The fairness of these programs has been a common topic for my posts, so I am glad to see that theatres are giving serious consideration to the design of their internship programs. There is obviously more work to be done. Decisions related to these programs will be among the many needing to be addressed as arts organizations confront existential challenges of the next normal.

Finally, Some Details About Artistic Practice Informing Scientific Genius

We often hear about how scientific geniuses had an arts related hobby that contributed to their process, (Einstein and his violin are mentioned a lot), but we rarely get any detailed insight into how that artistic element factored in. Thanks to Arts & Letters Daily, I came across an article in Quanta Magazine about June Huh who had dropped out of high school to become a poet and just recently received the Fields Medal for his work in mathematics.

I will just say from the outset that poetry doesn’t figure heavily into his current practice. He admitted that he like the idea of being known as a famous poet, but wasn’t too excited about the process of writing famous poetry.  Just the same, as a youth, he was terrible at math and cheated outrageously on all the math work his father gave him.

Ultimately though, the interest in poetry has informed his work in mathematics:

That poetic detour has since proved crucial to his mathematical breakthroughs. His artistry, according to his colleagues, is evident in the way he uncovers those just-right objects at the center of his work, and in the way he seeks a deeper significance in everything he does. “Mathematicians are a lot like artists in that really we’re looking for beauty,” said Federico Ardila-Mantilla,…

“When I found out that he came to mathematics after poetry, I’m like, OK, this makes sense to me,” Ardila added.

He has a strict schedule of devoting three hours a day to focused work. However, he finds he can’t dictate the subject he will focus on:

To hear him tell it, he doesn’t usually have much control over what he decides to focus on in those three hours. For a few months in the spring of 2019, all he did was read. He felt an urge to revisit books he’d first encountered when he was younger — including Meditations by the Roman emperor Marcus Aurelius and several novels by the German author Hermann Hesse — so that’s what he did. “Which means I didn’t do any work,” Huh said. “So that’s kind of a problem.”…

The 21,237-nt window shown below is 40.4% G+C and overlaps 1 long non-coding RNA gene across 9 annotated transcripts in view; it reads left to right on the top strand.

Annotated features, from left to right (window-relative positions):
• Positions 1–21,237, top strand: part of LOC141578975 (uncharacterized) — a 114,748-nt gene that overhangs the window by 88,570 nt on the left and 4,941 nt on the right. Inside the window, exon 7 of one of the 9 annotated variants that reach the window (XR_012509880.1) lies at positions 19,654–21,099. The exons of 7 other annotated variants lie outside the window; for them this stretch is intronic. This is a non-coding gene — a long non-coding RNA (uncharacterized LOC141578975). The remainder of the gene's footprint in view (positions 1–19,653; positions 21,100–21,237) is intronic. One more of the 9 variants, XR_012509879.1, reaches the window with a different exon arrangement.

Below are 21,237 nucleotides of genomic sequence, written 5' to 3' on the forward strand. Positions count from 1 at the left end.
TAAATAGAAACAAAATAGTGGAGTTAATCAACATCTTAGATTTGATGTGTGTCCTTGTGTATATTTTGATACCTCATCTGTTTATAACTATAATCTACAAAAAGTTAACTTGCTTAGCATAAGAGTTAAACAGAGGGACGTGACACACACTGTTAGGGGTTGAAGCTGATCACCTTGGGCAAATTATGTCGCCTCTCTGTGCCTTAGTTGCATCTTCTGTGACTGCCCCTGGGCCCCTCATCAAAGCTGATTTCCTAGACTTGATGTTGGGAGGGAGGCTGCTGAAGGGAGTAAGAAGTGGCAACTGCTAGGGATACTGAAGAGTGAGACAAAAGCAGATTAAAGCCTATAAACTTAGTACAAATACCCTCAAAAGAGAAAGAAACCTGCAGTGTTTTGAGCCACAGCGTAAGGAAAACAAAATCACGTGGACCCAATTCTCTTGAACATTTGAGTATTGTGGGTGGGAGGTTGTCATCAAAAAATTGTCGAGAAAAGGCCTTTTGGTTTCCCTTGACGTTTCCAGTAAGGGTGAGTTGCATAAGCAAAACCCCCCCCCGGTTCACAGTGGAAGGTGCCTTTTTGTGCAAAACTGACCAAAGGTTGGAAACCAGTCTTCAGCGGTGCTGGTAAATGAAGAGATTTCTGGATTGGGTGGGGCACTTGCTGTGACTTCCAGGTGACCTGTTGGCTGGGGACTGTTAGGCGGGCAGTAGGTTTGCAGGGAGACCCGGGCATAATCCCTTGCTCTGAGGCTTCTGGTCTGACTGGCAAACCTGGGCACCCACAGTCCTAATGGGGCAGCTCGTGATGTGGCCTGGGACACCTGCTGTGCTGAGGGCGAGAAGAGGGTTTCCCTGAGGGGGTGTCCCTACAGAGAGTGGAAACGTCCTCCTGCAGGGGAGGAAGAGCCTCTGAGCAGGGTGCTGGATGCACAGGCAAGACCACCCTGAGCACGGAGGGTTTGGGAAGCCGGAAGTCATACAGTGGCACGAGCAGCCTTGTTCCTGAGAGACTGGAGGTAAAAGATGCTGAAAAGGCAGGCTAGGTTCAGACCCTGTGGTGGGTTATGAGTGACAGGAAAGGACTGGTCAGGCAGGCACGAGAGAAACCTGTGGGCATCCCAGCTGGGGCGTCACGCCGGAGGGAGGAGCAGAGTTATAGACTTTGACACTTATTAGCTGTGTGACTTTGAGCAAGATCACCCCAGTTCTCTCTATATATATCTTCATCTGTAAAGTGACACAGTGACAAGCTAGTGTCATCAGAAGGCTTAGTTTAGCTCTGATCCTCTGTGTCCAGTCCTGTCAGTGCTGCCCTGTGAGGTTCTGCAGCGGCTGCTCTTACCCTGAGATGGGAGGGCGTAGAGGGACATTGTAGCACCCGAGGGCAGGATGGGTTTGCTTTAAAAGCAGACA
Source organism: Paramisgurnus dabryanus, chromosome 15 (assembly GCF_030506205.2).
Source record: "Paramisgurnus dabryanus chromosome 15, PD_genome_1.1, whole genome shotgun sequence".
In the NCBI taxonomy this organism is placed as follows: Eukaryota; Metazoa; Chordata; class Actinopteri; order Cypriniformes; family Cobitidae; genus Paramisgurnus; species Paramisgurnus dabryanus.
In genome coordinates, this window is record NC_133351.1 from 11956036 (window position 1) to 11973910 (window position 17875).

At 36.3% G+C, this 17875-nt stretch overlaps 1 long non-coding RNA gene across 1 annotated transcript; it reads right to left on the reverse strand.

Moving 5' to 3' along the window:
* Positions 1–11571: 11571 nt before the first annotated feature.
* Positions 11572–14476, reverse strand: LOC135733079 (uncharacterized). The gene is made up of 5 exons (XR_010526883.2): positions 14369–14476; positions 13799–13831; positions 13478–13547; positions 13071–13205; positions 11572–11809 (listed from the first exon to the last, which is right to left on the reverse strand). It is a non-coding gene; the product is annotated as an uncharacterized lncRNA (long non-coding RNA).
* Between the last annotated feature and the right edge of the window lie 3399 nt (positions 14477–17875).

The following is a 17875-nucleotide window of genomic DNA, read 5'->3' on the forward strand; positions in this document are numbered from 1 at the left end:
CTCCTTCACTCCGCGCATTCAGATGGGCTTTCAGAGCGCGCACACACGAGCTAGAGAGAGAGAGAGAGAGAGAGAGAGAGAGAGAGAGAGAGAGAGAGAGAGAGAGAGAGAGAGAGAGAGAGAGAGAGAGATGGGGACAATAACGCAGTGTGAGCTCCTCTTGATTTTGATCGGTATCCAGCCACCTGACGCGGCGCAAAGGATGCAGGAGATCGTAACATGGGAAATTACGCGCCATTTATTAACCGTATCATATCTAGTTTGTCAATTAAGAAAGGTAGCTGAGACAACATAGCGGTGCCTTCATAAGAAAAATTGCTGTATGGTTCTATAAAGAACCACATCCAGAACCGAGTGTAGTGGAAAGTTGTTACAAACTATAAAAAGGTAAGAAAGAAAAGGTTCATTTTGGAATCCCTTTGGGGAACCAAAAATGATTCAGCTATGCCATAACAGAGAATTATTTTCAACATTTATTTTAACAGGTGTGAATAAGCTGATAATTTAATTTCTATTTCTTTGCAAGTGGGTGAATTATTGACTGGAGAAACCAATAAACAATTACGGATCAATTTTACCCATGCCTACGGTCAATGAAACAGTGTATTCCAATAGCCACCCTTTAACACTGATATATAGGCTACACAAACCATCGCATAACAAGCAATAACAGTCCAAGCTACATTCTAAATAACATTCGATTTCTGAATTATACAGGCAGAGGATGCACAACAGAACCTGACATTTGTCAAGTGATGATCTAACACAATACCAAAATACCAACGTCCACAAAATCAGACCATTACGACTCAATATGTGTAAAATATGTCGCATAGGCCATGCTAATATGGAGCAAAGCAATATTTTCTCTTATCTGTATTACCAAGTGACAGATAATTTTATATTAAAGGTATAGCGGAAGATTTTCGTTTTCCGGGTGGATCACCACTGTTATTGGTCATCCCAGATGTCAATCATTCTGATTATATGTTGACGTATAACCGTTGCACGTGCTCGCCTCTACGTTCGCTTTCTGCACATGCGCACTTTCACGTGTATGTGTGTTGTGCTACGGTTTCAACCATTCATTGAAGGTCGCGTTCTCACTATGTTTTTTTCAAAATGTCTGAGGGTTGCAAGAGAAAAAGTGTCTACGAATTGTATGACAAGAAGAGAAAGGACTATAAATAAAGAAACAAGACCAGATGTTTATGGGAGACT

He finds that forcing himself to do something or defining a specific goal — even for something he enjoys — never works. It’s particularly difficult for him to move his attention from one thing to another. “I think intention and willpower … are highly overrated,” he said. “You rarely achieve anything with those things.”

Those last two sentences may provide a bit of insight and guidance. Advice to artists, especially writers, is to set aside a specific amount of time a day you will devote to your work. Instead of specific project, better advice might be to devote three hours to focused work without tying it to a specific project with the idea it may manifest in your work at a later date.

Reading the piece, it is clear that his mind operates differently than most people’s. Professors in his graduate program describe him as operating on such a high level, it was if he were a colleague rather than a graduate student. But another colleague said after talking to him about some simple calculus problems, he doubted Huh could pass a qualifying exam until he realized Huh was meticulously comprehending the fundamentals at a depth of understanding he would apply later.

The article is worth a read and is very engaging, if only to help get past attributing greater virtue to those who have reached a higher level of achievement. Huh clearly possess an immense intellect, but is also as flawed as anyone with some quirks he has had to overcome in order to be a good partner and parent.